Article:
I attended my first DevOps Days event in Mountain View in 2011 (Fri & Sat morning) as a vendor. All I remember was John Willis doing his “State of DevOps” intro followed by various sessions on packaging, orchestration, monitoring and ignite talks. It’s easy to see why these events sell out every year.
One thing I remember in particular was a slide that had all the sponsors on it and thinking “Holy #&^@, that’s a lot of vendors.” Over the years that number has doubled and tripled–such has been the success of the DevOps movement.

DevOps Sponsors

2011 DevOpsDays

2015 DevOpsDays

At that time, I remember Chef and Puppet being the poster children for DevOps software.
This got me thinking: DevOps has seen massive success and adoption worldwide, but what about the vendors who were riding this train for years?
I decided to do some quick simple research to find out.

Comparing The DevOps Vendors

I wrote a shortlist of vendors that are well known in the DevOps ecosystem and compared three things on a chart:

  1. Year founded using Internet data (x-axis)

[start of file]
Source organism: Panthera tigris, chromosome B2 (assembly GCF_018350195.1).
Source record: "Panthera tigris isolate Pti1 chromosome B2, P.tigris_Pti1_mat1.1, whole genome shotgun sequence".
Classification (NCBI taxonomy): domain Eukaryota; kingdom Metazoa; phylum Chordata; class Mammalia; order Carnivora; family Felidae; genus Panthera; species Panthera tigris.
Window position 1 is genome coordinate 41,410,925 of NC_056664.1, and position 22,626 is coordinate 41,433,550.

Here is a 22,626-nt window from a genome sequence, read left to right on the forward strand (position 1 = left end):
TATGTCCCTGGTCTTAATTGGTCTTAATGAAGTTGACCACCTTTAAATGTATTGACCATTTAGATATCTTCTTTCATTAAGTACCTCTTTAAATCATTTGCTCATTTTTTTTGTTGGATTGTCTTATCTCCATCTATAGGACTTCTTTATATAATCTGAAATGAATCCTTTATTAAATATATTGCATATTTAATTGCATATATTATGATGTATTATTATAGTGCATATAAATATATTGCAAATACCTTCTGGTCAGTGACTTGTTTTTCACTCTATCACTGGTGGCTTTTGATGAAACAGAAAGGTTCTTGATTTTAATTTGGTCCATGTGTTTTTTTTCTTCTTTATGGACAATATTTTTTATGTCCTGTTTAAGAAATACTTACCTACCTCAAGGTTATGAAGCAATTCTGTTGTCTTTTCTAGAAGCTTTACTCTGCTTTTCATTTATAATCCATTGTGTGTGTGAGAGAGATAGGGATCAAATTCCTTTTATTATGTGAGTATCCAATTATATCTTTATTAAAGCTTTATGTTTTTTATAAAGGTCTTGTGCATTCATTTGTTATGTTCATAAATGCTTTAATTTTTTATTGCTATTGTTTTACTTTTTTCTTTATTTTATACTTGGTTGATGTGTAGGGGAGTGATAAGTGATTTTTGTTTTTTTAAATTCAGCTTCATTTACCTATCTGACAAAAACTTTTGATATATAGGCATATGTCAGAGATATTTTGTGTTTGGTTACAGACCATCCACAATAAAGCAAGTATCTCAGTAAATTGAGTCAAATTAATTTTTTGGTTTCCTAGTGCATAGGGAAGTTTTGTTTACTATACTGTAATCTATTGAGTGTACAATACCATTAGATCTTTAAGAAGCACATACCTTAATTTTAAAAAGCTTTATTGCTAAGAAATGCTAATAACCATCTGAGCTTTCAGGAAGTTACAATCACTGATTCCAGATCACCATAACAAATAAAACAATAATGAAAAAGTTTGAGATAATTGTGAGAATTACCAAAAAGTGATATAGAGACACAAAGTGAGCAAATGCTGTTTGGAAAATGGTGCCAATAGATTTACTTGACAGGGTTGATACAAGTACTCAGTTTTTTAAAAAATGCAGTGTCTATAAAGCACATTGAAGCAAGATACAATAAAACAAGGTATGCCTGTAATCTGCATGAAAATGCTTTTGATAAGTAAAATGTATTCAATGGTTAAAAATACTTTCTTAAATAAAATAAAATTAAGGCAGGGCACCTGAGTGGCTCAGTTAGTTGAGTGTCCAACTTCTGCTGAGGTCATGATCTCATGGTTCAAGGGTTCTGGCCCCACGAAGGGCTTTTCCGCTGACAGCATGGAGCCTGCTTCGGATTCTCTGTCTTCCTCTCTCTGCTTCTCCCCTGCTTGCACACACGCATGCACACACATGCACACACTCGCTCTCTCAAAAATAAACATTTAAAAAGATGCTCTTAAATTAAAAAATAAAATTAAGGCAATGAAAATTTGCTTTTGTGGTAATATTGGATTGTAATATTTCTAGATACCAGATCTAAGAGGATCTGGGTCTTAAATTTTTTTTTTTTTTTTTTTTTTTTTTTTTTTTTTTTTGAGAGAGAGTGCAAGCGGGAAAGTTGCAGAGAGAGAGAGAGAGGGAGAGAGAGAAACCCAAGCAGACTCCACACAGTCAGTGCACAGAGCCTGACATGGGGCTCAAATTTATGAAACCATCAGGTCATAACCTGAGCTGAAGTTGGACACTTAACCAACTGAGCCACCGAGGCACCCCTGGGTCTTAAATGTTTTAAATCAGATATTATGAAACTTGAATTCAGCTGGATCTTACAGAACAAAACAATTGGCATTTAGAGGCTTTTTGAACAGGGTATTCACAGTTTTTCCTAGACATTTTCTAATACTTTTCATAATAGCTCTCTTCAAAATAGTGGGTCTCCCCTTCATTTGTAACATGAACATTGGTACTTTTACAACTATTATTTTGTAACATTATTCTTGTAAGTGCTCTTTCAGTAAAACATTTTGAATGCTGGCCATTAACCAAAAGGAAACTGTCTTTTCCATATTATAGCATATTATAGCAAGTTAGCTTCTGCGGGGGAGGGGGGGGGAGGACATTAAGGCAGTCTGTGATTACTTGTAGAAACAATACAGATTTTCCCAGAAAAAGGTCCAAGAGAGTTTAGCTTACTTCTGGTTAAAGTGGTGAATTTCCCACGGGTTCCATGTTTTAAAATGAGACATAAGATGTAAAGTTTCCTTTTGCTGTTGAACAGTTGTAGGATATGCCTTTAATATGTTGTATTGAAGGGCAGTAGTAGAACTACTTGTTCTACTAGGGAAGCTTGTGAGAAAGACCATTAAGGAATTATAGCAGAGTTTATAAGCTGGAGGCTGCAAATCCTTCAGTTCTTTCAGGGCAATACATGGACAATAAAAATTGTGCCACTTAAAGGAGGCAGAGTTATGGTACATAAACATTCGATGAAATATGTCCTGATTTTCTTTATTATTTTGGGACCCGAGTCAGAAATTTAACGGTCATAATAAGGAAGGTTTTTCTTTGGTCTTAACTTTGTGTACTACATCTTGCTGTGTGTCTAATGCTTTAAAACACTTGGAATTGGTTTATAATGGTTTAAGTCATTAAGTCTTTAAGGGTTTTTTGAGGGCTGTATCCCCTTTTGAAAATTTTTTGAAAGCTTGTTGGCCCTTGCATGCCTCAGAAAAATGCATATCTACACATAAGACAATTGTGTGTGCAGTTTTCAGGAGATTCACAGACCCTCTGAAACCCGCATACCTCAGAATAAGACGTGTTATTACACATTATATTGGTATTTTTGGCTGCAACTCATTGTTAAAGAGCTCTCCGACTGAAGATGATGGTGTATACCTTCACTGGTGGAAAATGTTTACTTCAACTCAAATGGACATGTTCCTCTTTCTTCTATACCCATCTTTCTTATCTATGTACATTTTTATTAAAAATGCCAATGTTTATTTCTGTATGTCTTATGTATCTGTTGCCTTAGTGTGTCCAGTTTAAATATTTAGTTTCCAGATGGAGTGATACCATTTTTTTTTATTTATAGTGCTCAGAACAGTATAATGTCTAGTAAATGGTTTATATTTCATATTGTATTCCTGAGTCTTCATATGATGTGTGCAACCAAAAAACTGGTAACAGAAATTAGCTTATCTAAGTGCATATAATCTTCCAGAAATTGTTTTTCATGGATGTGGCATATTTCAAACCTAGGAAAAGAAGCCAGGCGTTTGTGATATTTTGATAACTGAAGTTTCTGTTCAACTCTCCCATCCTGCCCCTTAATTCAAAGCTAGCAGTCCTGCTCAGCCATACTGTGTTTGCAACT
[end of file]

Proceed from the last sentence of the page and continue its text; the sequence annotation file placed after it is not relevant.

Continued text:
2. Current employee size using LinkedIn data (size of bubble)
  3. Annual revenue using public data (y-axis)

For the vendors that aren’t public and don’t report revenue, I used an estimate based on the “average revenue per employee” from the companies that are public. This came out at ~$210k revenue per employee. As a result, I decided to use $200k revenue/employee to keep things simple for the non-public vendors.

Click To Enlarge


  • Only a handful of DevOps vendors have gone public. Those include Atlassian, Splunk, Zendesk, New Relic, MongoDB, EverBridge, and HortonWorks.
  • Only one open-source based vendor has gone public – MongoDB.
  • Puppet and Chef (who also have open-source versions) are slightly behind the curve.
  • The DevOps ecosystem is typically big enough for 2-3 vendors to do well within the same market segment (Splunk, Sumo, ELK), (PagerDuty, EverBridge), (Dynatrace, New Relic, AppDynamics)
  • HortonWorks is the most recent vendor with the most growth success
  • A significant number of vendors founded 10 years ago are hovering around the $50-$75m revenue range–possible future acquisition targets? or will they pivot and grow?
  • GitHub, Datadog, Docker, and Datastax look to be the next set of vendors set for an IPO?

What are your thoughts? Which findings surprised you the most?
Any vendors you would like to see in the above chart?

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